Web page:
Insta click

Eight years back on this very day, the power of digital photography became apparent when Kodak ceased its production of film cameras. Since then, we have seen 48 megapixel phone cameras and powerful android phones grab market share and enable users to share photos worldwide within a second.

An instagram photograph. Pic/ Sowmya Rajaram

One of these modern-day digital-age delights is an application called Instagram. “Photography has become very big as a hobby. The availability of better mobile cameras has played a huge part in it.

Ace photographer Dabboo Ratnani

I feel the popularity of Instagram is just a by-product of this photography craze. Also, several people on Twitter find it easier to just put up a picture than write,” says photographer Dabboo Ratnani. While Ratnani didn’t initially use the application much he’s now addicted to it and admits the easy user interface helps.

Ratnani shares a few cool tips to help enthusiasts utilise the tool to it’s optimum:
>> Using the Inkwell or the black and white filter is the easiest way to add depth to a picture. I love black and white photographs.
>> If the sky is overcast it’s better to use a warm filter that would add a golden tint to the photograph.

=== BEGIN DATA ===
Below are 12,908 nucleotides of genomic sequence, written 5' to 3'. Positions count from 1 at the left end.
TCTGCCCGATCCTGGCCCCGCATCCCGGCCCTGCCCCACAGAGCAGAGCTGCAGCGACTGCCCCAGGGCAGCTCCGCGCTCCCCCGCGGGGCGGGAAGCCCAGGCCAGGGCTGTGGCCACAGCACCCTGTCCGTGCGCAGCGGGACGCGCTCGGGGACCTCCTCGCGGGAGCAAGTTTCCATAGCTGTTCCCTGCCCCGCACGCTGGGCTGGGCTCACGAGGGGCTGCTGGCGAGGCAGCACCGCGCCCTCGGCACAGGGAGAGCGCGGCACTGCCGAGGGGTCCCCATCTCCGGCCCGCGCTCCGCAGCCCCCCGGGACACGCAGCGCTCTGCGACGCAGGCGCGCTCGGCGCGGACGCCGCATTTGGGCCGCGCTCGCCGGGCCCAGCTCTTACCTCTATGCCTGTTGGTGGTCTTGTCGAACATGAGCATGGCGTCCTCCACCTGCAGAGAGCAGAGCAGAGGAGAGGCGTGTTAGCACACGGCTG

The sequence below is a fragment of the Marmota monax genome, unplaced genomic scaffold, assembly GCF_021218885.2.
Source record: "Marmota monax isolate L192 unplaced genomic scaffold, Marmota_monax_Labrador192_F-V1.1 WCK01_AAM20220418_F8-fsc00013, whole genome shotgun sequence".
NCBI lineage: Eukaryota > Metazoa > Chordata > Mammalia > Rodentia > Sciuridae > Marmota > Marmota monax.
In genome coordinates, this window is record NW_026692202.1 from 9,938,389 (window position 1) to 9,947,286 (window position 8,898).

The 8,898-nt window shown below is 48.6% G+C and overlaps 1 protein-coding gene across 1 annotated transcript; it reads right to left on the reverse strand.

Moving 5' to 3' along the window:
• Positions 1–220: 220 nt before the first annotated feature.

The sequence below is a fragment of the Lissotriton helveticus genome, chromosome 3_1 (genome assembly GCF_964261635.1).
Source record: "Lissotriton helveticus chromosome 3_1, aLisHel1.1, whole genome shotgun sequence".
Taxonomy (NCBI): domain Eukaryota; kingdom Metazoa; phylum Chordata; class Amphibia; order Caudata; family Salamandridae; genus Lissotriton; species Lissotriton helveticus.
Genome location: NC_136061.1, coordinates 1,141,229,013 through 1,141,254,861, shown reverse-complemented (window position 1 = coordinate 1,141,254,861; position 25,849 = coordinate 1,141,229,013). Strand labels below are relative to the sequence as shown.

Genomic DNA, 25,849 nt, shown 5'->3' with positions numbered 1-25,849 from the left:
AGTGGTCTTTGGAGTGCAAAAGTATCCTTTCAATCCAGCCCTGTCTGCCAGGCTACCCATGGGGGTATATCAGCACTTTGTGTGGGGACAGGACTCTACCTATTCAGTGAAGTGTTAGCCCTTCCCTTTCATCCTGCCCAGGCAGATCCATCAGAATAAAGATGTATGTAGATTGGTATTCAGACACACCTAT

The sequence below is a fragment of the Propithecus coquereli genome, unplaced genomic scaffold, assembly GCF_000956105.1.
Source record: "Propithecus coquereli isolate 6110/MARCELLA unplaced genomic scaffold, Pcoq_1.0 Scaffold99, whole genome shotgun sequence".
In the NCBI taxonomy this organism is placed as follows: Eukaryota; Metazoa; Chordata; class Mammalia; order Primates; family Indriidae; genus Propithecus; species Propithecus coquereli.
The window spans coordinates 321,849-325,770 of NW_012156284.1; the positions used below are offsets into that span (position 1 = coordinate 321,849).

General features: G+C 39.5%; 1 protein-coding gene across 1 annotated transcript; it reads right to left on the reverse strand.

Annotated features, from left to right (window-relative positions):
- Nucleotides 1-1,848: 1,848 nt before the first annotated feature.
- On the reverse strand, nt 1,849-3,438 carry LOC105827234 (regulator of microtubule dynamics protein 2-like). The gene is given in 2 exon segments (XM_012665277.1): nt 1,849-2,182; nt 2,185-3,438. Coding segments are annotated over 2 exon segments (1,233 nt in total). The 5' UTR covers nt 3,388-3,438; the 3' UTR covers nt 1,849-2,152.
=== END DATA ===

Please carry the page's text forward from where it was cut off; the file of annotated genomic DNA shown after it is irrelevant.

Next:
>> Frames help add an extra element to the photograph. Depending on your subject, choose a frame that can make your click look soft or grungy even without using a filter.
>> For moving subjects, capture them with your usual camera and then transfer it to Instagram to make changes.
>> Go easy on filters. A very high contrast or low contrast can ruin an image if you haven’t understood your photograph well.
>> Use hashtags. You might stumble upon a brilliant photograph someone has clicked of the place you are at. Follow albums of photographers you like. Several of them give tips along with their photographs.
>> Create stories. For example: If you are at a coffee shop, take a picture of your coffee, yourself and the place and combine them. Collages are interesting reads.
>> You could transfer a photograph to your computer first to see how it looks when it’s magnified and then make changes accordingly. 

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